A eleventh preferred compound is a partially N-desulphated and N-reacetylated heparin, a percentage of modified uronic acids compared to total uronic acids of approximately 30%. Said compound (hereinafter also called ST2187) is comprised in formula (I) where, among the other corresponding definitions, the 64% of the sum of R and R1 is N-acetyl.

A twelfth preferred compound is a partially 2-O-desulphated heparin with a molecular weight (MW) of 12900 D, a polydispersion index D of 1.5, a desulphation degree of 1.9 (expressed as SO3—:COO— molar ratio), percentage of modified uronic acids compared to total uronic acids: 5% epoxide groups, 29% oxidated and reduced uronic residues. Said compound (hereinafter also called ST1513) is comprised in formula (I) where, among the other corresponding definitions, m:n=1:1 and the units marked m and n are distributed along the polysaccharide chain in a regular, alternating manner.

A thirteenth preferred compound is a partially 2-O-desulphated heparin with a molecular weight (MW) of 9200 D, a polydispersion index D of 1.5, percentage of modified uronic acids compared to total uronic acids: 11% epoxide groups, 27.5% oxidated and reduced uronic residues. Said compound (hereinafter also called ST1515) is comprised in formula (I) where, among the other corresponding definitions, m:n=1:1 and the units marked m and n are distributed along the polysaccharide chain in a regular, alternating manner.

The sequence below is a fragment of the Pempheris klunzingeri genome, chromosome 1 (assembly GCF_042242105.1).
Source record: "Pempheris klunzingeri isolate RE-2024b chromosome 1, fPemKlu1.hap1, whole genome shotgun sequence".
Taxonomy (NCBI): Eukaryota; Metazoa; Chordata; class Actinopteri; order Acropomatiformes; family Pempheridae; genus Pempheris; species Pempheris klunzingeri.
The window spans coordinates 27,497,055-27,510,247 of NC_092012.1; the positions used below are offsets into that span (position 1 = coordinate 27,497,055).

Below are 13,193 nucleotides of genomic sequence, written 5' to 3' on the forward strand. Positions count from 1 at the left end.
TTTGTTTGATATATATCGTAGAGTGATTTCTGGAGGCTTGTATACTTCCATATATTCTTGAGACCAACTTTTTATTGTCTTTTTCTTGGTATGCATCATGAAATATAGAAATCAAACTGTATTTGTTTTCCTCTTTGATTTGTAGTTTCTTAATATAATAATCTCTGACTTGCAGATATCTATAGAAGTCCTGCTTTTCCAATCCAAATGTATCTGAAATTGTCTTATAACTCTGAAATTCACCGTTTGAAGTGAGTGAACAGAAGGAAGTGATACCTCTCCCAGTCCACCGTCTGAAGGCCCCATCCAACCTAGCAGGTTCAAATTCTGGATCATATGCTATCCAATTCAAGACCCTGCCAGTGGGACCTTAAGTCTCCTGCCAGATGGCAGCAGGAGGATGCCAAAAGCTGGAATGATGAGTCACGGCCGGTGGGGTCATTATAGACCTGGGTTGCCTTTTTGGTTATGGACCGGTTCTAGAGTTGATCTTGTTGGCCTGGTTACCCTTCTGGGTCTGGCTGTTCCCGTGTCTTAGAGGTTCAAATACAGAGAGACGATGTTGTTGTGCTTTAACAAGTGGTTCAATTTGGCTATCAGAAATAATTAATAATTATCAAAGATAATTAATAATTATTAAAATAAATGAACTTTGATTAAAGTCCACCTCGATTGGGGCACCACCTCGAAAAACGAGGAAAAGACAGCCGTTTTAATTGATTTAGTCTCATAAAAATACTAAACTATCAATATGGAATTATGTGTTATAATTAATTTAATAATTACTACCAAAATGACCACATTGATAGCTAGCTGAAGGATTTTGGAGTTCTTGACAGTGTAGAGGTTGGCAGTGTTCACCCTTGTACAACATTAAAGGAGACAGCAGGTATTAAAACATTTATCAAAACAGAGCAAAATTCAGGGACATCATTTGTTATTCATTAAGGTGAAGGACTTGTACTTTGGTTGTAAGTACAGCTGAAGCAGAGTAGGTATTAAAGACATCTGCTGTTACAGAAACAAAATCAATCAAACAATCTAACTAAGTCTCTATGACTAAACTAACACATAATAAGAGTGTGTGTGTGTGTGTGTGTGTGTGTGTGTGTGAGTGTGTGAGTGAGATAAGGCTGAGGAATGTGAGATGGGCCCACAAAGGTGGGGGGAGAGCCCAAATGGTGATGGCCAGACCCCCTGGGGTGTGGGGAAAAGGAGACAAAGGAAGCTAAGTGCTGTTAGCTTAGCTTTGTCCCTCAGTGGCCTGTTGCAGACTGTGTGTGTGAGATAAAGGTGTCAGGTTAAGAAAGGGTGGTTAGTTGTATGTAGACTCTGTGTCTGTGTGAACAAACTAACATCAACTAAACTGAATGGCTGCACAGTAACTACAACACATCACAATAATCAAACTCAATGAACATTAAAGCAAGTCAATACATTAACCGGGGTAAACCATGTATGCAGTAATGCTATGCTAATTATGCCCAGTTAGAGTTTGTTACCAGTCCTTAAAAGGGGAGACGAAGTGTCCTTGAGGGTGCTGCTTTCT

A fourteenth preferred compound is a partially 2-O-desulphated heparin with a molecular weight (MW) of 11000 D, a polydispersion index D of 1.5, a desulphation degree of 1.93 (expressed as SO3—:COO— molar ratio), a percentage of modified uronic acids compared to total uronic acids: 5% epoxide groups, 29% oxidated and reduced uronic residues.